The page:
The Abraham Fund with the support of the Israeli government is using education to empower Israeli Arab women to change their lives for the better. Due to elements of patriarchal culture within Israeli Arab society, many Israeli Arab women are marginalized and suffer from lack of education, poverty and domestic violence. According to the Central Bureau of Statistics, some 3,000 Israeli Arab girls are forced to get married under the age of 18, thus entering into lives full of violence and poverty.
Samah Suleima Agbarieh, a social worker in Lod, reported, "In the past year Arab women were murdered [...] and more than 1,000 babies were born to teen mothers... in the south a girl murdered her elderly husband, another girl was attacked with acid, in Tira a man murdered his sister because she was working, and more shocking incidents occur all the time. Many women are quietly suffering and no one receives help or support." Thus, in this light, the lack of Israeli Arab female representation in the work force and higher education is merely one of many symptoms for the general oppression endured by Israeli Arab women.
The Abraham Fund believes that helping Israeli Arab women to join the workforce and become more educated will help them break "out of the vicious circle of poverty," as well as male hegemony, which continues to "detriment [...] the status of Arab Women. [...] The Abraham Fund maintains that the integration of Arab women in the labor market will improve the economic and social status of Arab women, expand integration of Arab citizens in Israeli society, and economically empower Arab society in general."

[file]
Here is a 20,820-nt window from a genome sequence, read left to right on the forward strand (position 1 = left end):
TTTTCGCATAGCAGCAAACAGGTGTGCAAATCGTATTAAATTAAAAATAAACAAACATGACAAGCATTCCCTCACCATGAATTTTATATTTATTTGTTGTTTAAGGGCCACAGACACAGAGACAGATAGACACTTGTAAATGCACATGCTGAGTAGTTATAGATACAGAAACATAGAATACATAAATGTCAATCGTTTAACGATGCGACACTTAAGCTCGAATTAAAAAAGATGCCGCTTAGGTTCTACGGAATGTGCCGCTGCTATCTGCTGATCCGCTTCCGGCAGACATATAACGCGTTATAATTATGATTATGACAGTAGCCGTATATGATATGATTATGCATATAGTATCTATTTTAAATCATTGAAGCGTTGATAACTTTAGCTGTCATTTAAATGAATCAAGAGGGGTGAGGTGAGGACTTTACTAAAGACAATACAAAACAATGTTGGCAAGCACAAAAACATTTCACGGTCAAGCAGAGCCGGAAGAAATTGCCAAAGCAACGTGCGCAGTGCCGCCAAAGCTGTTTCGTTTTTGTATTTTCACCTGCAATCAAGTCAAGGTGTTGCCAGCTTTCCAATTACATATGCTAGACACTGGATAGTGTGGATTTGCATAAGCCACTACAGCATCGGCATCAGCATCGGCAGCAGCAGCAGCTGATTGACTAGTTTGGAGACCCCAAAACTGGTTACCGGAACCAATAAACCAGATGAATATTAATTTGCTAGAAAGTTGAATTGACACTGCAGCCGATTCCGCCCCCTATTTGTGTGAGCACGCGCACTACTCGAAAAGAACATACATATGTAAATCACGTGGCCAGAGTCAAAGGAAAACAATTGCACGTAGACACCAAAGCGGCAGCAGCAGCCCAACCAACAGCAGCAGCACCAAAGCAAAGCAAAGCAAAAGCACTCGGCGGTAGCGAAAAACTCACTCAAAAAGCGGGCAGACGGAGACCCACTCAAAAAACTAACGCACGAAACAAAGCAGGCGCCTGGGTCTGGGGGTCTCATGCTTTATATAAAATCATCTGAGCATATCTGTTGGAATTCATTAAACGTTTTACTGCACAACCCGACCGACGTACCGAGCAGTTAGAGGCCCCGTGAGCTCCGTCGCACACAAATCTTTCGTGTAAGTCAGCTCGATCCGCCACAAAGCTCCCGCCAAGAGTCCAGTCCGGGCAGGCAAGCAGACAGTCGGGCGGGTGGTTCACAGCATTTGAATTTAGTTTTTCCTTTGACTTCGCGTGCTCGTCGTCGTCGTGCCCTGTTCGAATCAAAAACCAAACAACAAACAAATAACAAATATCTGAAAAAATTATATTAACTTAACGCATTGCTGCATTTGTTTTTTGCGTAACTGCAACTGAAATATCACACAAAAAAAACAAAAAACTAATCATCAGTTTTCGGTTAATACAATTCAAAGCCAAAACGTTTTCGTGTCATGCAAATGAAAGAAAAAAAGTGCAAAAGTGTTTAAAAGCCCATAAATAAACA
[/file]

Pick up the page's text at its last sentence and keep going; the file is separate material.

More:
Indeed, there is much work to do in this direction. According to the Abraham Fund's website, "Arab women – especially in rural settings – are Arab society's most significant untapped economic resource. In 2006, Arab women's participation in the workforce was a mere 19%, significantly below both that of Arab men (59.7%) and of Jewish women (56.0%)." However, since 2006, the number of Israeli Arab women participating in the workforce has risen to 25 percent. As Sami Arumash Mahmid, spokesman for Haifa's Arab sector claimed, "Arab women have undergone a significant change in recent years. There is a greater awareness to rights and higher levels of education."
Ranin Deeb, manager of the Abraham Fund program for Arab women in Majd al-Kurum. Photo: The Abraham Fund Initiatives
The Abraham Fund, with the blessings of the Israeli government, helps to foster this environment of improvement in the status of Israeli Arab women. Since 2007, they have been offering courses in Arab villages that help Israeli Arab women by offering training programs in Hebrew, CV writing, computer lessons, and various other courses. The Abraham Fund claims that 63 percent of their students manage to find work after completing their courses. Thus, with the time, the Abraham Fund should be able to significantly enhance the status of the Israeli Arab women.